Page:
Beside the boxes of treasures stands a beautiful cloth figurine of a woman in foreign garb with long, luscious black hair. She was bequeathed upon me by an elderly neighbor when I was six or seven. I used to regularly go to Mrs. Johnson’s house for tea parties. I think I reminded her of her granddaughter, out of reach in Arizona. She gave me the doll for a birthday because she knew how much I adored it. Mrs. Johnson told me she (the doll) was from a distant country, where people dressed differently and even talk differently. I imagined she was from the town Mulan was from, dressed and ready to meet her match maker. The flowers in her hands may have been a gift from her betrothed, or maybe she was a flower seller. I imagined that if I went to that country, I would find life stuck in the past. There wouldn’t be cars or phones, the people would eat with chopsticks and travel by horses. I didn’t realize that China was in the twenty first century with us. She was my first taste of a different culture, no matter how flawed it was. So obviously I can’t get rid of her, she was too special to Mrs. Johnson to be thrown away. So she sits on my dresser, collecting dust in her strands of paper flowers.
Then there is the snow globe of New York City. The one I bought with my very own money the day that my dad’s parents took us to see the statue of liberty. It is the only time I can remember visiting them in the city. On that trip, my dad had his knife confiscated by security on the ferry. My parents explained to me that people were scared of weapons on transportation when we walked past “ground zero.” They told me a story of two buildings, twins, that had be knocked down and how that had made the entire country fear strangers, especially the different colored ones.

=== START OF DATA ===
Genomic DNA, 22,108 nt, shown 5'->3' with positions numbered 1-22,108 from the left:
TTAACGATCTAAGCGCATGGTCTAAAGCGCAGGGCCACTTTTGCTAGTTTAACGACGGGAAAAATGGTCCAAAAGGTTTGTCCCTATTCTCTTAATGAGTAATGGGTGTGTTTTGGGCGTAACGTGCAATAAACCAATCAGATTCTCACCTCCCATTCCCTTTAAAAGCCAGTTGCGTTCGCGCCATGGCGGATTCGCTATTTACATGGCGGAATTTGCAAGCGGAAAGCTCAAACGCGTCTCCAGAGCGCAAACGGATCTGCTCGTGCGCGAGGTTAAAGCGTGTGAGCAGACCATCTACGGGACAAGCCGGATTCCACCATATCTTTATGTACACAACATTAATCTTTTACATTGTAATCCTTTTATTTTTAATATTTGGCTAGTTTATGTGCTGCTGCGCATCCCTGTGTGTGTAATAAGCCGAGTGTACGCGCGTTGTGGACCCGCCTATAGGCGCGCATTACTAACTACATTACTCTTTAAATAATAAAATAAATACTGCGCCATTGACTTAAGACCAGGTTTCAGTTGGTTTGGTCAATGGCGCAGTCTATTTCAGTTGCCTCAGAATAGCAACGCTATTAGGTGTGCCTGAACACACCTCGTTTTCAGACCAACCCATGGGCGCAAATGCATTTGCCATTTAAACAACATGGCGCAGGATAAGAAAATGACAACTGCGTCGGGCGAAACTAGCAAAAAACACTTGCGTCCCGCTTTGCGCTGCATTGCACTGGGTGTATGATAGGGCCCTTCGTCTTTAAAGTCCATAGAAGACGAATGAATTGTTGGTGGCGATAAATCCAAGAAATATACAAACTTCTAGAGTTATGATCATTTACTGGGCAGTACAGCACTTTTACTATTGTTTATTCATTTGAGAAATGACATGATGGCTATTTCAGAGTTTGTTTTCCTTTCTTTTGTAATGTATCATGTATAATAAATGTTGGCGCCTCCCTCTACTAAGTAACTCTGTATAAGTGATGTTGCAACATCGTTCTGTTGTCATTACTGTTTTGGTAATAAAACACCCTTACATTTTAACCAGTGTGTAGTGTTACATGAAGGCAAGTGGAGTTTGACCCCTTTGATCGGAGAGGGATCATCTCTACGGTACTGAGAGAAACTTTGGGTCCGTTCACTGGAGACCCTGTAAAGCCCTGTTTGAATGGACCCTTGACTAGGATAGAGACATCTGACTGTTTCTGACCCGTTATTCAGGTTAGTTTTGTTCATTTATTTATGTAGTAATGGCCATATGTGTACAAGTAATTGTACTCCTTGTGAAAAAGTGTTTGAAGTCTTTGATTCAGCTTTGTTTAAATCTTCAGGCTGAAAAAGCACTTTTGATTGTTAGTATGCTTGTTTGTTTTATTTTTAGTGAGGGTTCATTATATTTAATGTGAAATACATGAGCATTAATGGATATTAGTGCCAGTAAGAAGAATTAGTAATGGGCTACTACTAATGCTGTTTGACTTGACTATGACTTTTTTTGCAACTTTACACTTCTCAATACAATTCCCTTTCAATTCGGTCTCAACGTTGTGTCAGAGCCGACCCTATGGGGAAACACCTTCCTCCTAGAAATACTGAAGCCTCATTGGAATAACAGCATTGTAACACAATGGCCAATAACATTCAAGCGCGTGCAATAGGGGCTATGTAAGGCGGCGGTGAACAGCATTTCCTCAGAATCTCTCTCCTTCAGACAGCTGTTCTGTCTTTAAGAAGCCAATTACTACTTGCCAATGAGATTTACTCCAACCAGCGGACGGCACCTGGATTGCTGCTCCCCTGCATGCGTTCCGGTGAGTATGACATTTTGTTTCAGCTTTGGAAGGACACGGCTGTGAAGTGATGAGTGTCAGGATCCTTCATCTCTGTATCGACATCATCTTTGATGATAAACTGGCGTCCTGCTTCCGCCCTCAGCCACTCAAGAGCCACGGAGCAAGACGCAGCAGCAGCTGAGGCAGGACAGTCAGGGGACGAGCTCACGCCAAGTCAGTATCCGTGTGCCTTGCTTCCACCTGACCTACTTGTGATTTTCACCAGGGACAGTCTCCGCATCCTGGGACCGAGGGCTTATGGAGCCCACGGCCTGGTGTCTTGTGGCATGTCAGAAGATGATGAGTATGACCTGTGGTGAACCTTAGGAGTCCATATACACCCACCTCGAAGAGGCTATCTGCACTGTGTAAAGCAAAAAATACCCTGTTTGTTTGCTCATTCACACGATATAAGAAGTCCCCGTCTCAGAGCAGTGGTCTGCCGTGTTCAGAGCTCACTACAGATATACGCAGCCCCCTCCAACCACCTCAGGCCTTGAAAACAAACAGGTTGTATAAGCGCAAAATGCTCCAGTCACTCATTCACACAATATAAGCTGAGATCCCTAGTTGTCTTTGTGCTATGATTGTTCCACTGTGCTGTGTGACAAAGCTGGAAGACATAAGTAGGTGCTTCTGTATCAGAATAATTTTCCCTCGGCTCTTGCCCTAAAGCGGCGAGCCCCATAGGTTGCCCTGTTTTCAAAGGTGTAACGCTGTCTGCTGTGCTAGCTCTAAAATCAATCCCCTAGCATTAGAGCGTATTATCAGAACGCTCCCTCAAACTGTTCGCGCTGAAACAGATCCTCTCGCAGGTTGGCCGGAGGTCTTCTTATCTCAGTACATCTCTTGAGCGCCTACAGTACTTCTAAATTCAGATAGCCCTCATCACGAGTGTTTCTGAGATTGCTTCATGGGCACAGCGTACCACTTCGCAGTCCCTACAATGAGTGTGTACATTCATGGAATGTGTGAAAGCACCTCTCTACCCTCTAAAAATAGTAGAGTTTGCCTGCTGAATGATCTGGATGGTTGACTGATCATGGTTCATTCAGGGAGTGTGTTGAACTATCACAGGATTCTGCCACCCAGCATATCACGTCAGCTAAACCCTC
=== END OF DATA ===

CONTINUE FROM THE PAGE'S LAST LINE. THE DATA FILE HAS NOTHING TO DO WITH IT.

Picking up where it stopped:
“Goddam Muslims,” my grandpop had said. It made my mom’s face darken, and when I asked her why, she whispered that she would explain later.
Later she told me that some bad people had knocked down the buildings. That even though it was only a few people, but that because they came from a different country, were a different color, and believed in a different god, that people in our country were scared of everyone who believed in that god, was that color, or from that country. That this fear made them angry. They found it easier to blame outsiders.
It took me a long time to understand that my grandfather thought all Muslims were terrorists, and that it wasn’t an uncommon belief in our country. It took me even longer to understand what a Muslim was.
So the globe has to stay. The world was nicer when I bought it; not afraid or bitter.
All these and a dozen other memories litter the top of my dresser. Things I can’t bring myself to part with or feel compelled to keep. Most of them are little trinkets given to me by people who are, or were, important to me. They aren’t valuable, or pretty. They don’t even hold that much sentimental value, but they are portals to the past.
On my dresser top, there are no markings of adolescence or adult hood. No tubes of make up or credit cards lying around. Tampons and pads are forbidden from the sacred space. My dresser looks as it did when I was younger, and that’s how it will always look. Just like the doll and music box and globe that are rooted in another time, so does my dresser belong to the past.